Tuesday, July 07, 2009


I knew I was forgetting something. I should have posted this on Friday. What the heck, I'm on vacation!

A version of this was published in The Santa Fe New Mexican
July 3, 2009

On his new album Pentatonic Wars and Love Songs, Otis Taylor, the blues bard of Boulder, does what he does best — blues-based musical meditations that often tell grim stories. But at the same time, he's taking his music to strange new levels.

Like most of his recent work, the new album is almost all acoustic, though guitarist Gary Moore goes electric on a few tunes. Cornet player Ron Miles is back, and there are African drums on some songs, giving several numbers a spooky jazz feel.

Taylor uses the phrase "trance blues," but I don't really like that label. True, Taylor's music sometimes gets spacey and repetitive. But trance blues doesn't even begin to describe some of Taylor's bolder sonic experiments here.

Take the song "Talking About It Blues." There are some moments toward the end of the song that have distinct echoes of Miles Davis' On the Corner. And that's even more true with the eight-minute epic "Walk on Water." To his credit, Taylor lets his sidemen stretch out.

As he's done on previous albums, Otis steps back on several songs and lets his daughter Cassie Taylor sing lead. Cassie, who also plays bass on some tracks, is really starting to come into her own. That's apparent on the sad, yearning "Sunday Morning."

There's a new version here of "Mama's Got a Friend" — the story of a kid coping with the fact that his mom has taken a lesbian lover — which first appeared on his Below the Fold album. (Mama's always up to something in the Otis Taylor universe. On another album, Double V, there was the song "Mama's Selling Heroin.") Called "Mama's Best Friend" on the new CD, the song is sung by Cassie.

At first it seems that Cassie's voice and the arrangement are so ethereal that the song loses a little bit of its original punch. But this track has its own weird charms. With Jason Moran's piano, Miles' cornet and percussion by Nasheet Waits on trap set and Fara Tolno on djembe drums, the song evolves into a jazzy voodoo workout.

And it's a great lead-in for the next song, "Maybe Yeah," also sung by Cassie. Here, Waits drums like he's in a marching band.

Taylor's previous album, Recapturing the Banjo, centered around that instrument. There's less of it on Pentatonic Wars, but the song "Country Girl Boy" is a banjo-driven stomper.

The bloooooziest song here is "Young Girl Down the Street." Over a slow funky blues-thud beat, some nasty organ licks by Brian Juan, and stinging electric guitar by Jonn Richardson, Taylor taunts a former lover by bragging about his latest conquest.

As on previous Taylor outings, the singer deals with issues of race. In the past, he has sung about slave ships and lynchings. But here, in the song "I'm Not Mysterious," the racism is far more subtle. It's about an 8-year-old black kid deeply in love with a white girl his age. His mom tells him that he's too young to be in love, but he suspects that might not be the real reason she's trying to discourage the relationship. It's heartbreaking when he sings, "I've got a little red wagon. You can use it anytime."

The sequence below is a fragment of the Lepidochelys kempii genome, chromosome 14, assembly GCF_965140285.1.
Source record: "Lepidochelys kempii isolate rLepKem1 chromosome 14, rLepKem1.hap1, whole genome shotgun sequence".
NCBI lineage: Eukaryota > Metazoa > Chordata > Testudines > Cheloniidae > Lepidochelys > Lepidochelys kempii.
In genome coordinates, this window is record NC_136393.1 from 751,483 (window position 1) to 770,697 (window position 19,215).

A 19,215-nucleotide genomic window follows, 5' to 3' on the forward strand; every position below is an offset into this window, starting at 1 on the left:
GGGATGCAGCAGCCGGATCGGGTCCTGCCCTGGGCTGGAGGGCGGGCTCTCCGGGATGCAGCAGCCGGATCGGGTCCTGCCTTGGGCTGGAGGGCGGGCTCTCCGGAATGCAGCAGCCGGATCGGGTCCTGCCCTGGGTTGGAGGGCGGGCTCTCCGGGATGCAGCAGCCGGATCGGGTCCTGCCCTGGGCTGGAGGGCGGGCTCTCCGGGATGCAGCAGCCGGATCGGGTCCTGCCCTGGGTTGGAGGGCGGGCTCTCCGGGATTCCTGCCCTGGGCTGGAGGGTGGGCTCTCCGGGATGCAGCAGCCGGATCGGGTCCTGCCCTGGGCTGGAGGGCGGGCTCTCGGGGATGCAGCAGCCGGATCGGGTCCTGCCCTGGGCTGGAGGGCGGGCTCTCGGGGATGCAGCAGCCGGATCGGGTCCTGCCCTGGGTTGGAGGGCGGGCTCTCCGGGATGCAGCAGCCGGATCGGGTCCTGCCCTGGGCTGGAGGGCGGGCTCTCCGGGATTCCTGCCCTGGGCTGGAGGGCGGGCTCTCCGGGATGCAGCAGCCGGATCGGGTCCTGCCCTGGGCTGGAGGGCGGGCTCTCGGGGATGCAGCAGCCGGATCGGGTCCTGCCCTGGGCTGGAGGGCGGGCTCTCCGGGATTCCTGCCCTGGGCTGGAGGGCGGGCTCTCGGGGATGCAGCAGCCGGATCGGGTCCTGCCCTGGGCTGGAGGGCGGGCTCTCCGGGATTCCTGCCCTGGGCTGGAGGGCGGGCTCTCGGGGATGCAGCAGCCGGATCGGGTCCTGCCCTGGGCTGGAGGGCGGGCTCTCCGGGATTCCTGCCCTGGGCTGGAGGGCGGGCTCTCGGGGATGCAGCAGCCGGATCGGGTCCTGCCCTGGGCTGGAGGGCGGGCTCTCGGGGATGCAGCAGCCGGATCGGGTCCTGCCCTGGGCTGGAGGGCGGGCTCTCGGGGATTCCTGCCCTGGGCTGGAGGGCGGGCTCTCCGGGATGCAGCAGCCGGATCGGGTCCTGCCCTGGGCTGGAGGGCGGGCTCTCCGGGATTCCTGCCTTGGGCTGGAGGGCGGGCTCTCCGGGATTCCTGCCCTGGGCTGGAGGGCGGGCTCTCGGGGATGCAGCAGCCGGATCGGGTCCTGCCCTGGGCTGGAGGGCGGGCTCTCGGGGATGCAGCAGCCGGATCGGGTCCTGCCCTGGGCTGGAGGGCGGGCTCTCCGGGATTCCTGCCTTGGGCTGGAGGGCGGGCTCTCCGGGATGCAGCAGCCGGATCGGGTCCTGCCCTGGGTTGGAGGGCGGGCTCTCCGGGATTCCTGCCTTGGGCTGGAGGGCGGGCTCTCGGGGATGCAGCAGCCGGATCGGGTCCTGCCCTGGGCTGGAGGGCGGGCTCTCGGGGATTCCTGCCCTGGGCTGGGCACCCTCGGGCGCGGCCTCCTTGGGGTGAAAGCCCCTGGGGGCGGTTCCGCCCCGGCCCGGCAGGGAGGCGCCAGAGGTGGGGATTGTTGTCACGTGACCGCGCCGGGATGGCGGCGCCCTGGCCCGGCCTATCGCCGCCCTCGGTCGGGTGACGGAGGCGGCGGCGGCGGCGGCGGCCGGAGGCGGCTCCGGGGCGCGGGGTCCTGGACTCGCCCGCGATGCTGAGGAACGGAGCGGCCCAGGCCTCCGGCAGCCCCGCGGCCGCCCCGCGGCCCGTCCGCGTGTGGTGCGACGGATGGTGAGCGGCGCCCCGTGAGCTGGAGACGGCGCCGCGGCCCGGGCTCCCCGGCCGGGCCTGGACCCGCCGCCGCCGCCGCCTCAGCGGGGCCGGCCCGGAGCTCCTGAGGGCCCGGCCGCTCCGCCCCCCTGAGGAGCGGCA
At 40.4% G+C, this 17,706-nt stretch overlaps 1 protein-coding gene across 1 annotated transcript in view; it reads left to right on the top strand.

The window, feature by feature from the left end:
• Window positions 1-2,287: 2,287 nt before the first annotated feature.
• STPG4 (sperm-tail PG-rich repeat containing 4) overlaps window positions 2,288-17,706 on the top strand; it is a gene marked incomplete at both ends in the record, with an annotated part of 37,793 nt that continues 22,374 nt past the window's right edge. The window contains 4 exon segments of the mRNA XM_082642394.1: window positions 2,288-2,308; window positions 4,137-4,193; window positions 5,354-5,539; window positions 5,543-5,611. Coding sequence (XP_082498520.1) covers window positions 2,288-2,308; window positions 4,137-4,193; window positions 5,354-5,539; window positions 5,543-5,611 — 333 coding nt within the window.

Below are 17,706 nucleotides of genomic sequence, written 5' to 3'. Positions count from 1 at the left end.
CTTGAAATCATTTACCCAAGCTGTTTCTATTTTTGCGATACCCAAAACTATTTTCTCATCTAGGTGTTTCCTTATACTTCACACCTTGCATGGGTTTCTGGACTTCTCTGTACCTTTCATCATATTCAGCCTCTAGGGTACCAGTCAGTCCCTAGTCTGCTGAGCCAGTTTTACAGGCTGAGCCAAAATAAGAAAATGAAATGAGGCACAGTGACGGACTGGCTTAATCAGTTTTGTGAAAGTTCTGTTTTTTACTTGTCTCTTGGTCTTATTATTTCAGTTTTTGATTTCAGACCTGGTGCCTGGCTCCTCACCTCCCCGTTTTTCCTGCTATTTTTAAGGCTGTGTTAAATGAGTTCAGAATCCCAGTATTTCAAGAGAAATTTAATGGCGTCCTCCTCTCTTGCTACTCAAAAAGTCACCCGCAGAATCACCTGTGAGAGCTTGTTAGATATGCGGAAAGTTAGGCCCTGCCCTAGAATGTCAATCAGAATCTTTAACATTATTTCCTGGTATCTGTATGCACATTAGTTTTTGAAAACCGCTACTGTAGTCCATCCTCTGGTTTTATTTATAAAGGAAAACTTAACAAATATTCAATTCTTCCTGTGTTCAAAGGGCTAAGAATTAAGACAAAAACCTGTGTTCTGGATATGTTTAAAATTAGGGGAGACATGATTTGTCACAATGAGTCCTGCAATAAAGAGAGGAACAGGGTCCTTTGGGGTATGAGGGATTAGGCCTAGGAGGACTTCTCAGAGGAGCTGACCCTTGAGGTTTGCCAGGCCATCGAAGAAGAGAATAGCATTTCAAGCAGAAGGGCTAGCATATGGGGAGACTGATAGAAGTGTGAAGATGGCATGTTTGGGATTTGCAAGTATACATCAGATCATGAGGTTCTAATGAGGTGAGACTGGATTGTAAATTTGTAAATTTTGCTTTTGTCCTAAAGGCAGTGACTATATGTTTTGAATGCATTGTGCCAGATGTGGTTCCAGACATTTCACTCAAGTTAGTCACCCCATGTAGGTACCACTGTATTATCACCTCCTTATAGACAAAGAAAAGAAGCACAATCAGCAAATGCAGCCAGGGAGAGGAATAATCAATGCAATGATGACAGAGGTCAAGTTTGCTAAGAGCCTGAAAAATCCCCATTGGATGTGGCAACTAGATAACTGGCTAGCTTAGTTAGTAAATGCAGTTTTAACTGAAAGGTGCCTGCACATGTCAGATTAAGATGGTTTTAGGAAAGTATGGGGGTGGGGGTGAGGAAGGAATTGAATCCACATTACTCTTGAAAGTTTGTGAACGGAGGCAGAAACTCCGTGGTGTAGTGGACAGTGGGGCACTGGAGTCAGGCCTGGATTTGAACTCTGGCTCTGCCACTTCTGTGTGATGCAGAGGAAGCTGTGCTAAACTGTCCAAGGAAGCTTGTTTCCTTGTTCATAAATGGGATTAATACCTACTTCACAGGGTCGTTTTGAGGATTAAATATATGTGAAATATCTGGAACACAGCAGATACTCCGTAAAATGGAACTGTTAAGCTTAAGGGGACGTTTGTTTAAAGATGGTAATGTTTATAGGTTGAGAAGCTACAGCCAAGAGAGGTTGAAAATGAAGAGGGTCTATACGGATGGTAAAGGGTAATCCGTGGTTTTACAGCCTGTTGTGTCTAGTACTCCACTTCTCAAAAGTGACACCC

Pentatonic Wars and Love Songs is Taylor's 10th album in about 12 years. "I'm 60. I don't have a long time," Taylor said in a recent interview with his hometown paper, the Colorado Daily. Referring to his first career, as a rock 'n' roller in the '60s and '70s, he explained, "I stopped music for a lot of years, so I have to do a lot of records in a short period of time."

The sound of his catching up has been rewarding.

Also recommended:
GUY DAVIS at 2007 Thirsty Ear Festival, Santa Fe
Sweetheart Like You by Guy Davis. Davis is another baby-boomer bluesman. The frog-voiced guitar picker's latest album has covers of songs by Willie Dixon, Muddy Waters, Son House, Big Joe Williams, and Bob Dylan, plus a couple of tunes based on Leadbelly songs.

He does justice to most of these. I especially like his slow-grooving take on Williams' "Baby, Please Don't Go" (well, slow compared to the rocked-out versions I love by Them and by The Amboy Dukes) and his banjo-and-bass version of Muddy's "Can't Be Satisfied."

But far better than the covers' original songs. There's the wistful "Sweet Hannah," which is about an affair with a married woman, while "Steamboat Captain" sounds like a long-lost song from some movie about the deep South.

"Bring Back Storyville" is a funny little romp about a guy nostalgic for New Orleans' fabled whorehouse district. "I had me a woman used to hold my jug/Kept it in a trap door under the rug/I'd come there, lay back and drink my fill/Bring back, bring back Storyville."

Davis claims he wrote "Going Back to Silver Spring" — which has a Blind Willie McTell feel to it —about a girl who promised to send him naked photos of herself if he wrote her a song. "Hey! Where are those pictures at?" he writes in the liner notes.

Speaking of funny liner notes, Davis credits the idea of "Slow Motion Daddy" to a story about a celebrated hobo named Slow Motion Shorty as told by Utah Phillips and a naughty story involving Queen Elizabeth, Prince Philip, and Sammy Davis Jr.

Most of the album is basic acoustic blues. But Davis subtly incorporates a little technology in "Words to My Mama's Song," which features "vocal percussion" (you've heard this on recent Tom Waits works) and a mid-song rap by his son Martial, who is in his late teens or early 20s.

The one misstep on this album is Dylan's "Sweetheart Like You." Not that's it's a bad version, and I'm not saying it doesn't belong on the album. It's just that it's so slow that it's a questionable way to kick off the album. "Storyville" or "Slow Motion Daddy" would have worked better in the lead spot.

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